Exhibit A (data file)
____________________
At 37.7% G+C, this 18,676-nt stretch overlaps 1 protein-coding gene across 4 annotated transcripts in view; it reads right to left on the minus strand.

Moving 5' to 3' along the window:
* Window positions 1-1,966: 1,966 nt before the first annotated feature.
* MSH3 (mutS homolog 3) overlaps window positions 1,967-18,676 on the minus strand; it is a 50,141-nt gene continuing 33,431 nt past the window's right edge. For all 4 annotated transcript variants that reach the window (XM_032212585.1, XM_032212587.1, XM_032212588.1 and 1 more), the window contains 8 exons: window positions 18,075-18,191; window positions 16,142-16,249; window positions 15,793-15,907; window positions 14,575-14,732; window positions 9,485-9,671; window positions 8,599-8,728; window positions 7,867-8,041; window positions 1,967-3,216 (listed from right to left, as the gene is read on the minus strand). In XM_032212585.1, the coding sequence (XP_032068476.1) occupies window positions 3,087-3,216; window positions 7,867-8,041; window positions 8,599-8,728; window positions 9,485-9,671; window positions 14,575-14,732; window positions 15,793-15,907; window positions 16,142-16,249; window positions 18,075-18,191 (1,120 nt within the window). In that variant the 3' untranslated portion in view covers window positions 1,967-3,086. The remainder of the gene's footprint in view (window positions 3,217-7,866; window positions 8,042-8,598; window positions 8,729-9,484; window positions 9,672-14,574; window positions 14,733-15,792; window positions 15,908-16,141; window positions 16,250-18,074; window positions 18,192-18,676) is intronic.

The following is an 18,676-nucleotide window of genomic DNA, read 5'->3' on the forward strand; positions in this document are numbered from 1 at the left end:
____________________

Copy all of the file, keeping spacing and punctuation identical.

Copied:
At 37.7% G+C, this 18,676-nt stretch overlaps 1 protein-coding gene across 4 annotated transcripts in view; it reads right to left on the minus strand.

Moving 5' to 3' along the window:
* Window positions 1-1,966: 1,966 nt before the first annotated feature.
* MSH3 (mutS homolog 3) overlaps window positions 1,967-18,676 on the minus strand; it is a 50,141-nt gene continuing 33,431 nt past the window's right edge. For all 4 annotated transcript variants that reach the window (XM_032212585.1, XM_032212587.1, XM_032212588.1 and 1 more), the window contains 8 exons: window positions 18,075-18,191; window positions 16,142-16,249; window positions 15,793-15,907; window positions 14,575-14,732; window positions 9,485-9,671; window positions 8,599-8,728; window positions 7,867-8,041; window positions 1,967-3,216 (listed from right to left, as the gene is read on the minus strand). In XM_032212585.1, the coding sequence (XP_032068476.1) occupies window positions 3,087-3,216; window positions 7,867-8,041; window positions 8,599-8,728; window positions 9,485-9,671; window positions 14,575-14,732; window positions 15,793-15,907; window positions 16,142-16,249; window positions 18,075-18,191 (1,120 nt within the window). In that variant the 3' untranslated portion in view covers window positions 1,967-3,086. The remainder of the gene's footprint in view (window positions 3,217-7,866; window positions 8,042-8,598; window positions 8,729-9,484; window positions 9,672-14,574; window positions 14,733-15,792; window positions 15,908-16,141; window positions 16,250-18,074; window positions 18,192-18,676) is intronic.

The following is an 18,676-nucleotide window of genomic DNA, read 5'->3' on the forward strand; positions in this document are numbered from 1 at the left end: